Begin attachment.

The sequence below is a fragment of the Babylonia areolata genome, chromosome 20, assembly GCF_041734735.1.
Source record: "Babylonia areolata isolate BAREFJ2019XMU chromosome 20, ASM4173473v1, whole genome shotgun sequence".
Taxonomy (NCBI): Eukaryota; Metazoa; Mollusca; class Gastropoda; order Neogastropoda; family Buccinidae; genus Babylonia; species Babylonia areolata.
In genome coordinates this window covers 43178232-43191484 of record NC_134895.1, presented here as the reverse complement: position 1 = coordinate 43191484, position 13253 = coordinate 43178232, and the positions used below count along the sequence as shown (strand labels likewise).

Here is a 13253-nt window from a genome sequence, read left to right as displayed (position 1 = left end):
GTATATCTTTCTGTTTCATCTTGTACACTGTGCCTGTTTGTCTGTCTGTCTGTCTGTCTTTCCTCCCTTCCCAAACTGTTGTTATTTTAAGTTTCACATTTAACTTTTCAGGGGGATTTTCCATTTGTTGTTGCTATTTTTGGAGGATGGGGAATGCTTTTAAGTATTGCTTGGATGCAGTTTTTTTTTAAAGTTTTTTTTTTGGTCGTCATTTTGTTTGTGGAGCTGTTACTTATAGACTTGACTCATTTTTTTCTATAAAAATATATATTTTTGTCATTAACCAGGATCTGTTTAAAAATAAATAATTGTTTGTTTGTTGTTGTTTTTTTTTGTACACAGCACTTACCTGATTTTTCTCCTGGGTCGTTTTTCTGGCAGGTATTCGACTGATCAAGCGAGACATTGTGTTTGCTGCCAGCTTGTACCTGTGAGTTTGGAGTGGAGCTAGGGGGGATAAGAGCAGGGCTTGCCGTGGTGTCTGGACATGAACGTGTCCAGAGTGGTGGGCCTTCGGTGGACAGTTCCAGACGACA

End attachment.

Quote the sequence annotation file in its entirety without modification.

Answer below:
The sequence below is a fragment of the Babylonia areolata genome, chromosome 20, assembly GCF_041734735.1.
Source record: "Babylonia areolata isolate BAREFJ2019XMU chromosome 20, ASM4173473v1, whole genome shotgun sequence".
Taxonomy (NCBI): Eukaryota; Metazoa; Mollusca; class Gastropoda; order Neogastropoda; family Buccinidae; genus Babylonia; species Babylonia areolata.
In genome coordinates this window covers 43178232-43191484 of record NC_134895.1, presented here as the reverse complement: position 1 = coordinate 43191484, position 13253 = coordinate 43178232, and the positions used below count along the sequence as shown (strand labels likewise).

Here is a 13253-nt window from a genome sequence, read left to right as displayed (position 1 = left end):
GTATATCTTTCTGTTTCATCTTGTACACTGTGCCTGTTTGTCTGTCTGTCTGTCTGTCTTTCCTCCCTTCCCAAACTGTTGTTATTTTAAGTTTCACATTTAACTTTTCAGGGGGATTTTCCATTTGTTGTTGCTATTTTTGGAGGATGGGGAATGCTTTTAAGTATTGCTTGGATGCAGTTTTTTTTTAAAGTTTTTTTTTTGGTCGTCATTTTGTTTGTGGAGCTGTTACTTATAGACTTGACTCATTTTTTTCTATAAAAATATATATTTTTGTCATTAACCAGGATCTGTTTAAAAATAAATAATTGTTTGTTTGTTGTTGTTTTTTTTTGTACACAGCACTTACCTGATTTTTCTCCTGGGTCGTTTTTCTGGCAGGTATTCGACTGATCAAGCGAGACATTGTGTTTGCTGCCAGCTTGTACCTGTGAGTTTGGAGTGGAGCTAGGGGGGATAAGAGCAGGGCTTGCCGTGGTGTCTGGACATGAACGTGTCCAGAGTGGTGGGCCTTCGGTGGACAGTTCCAGACGACA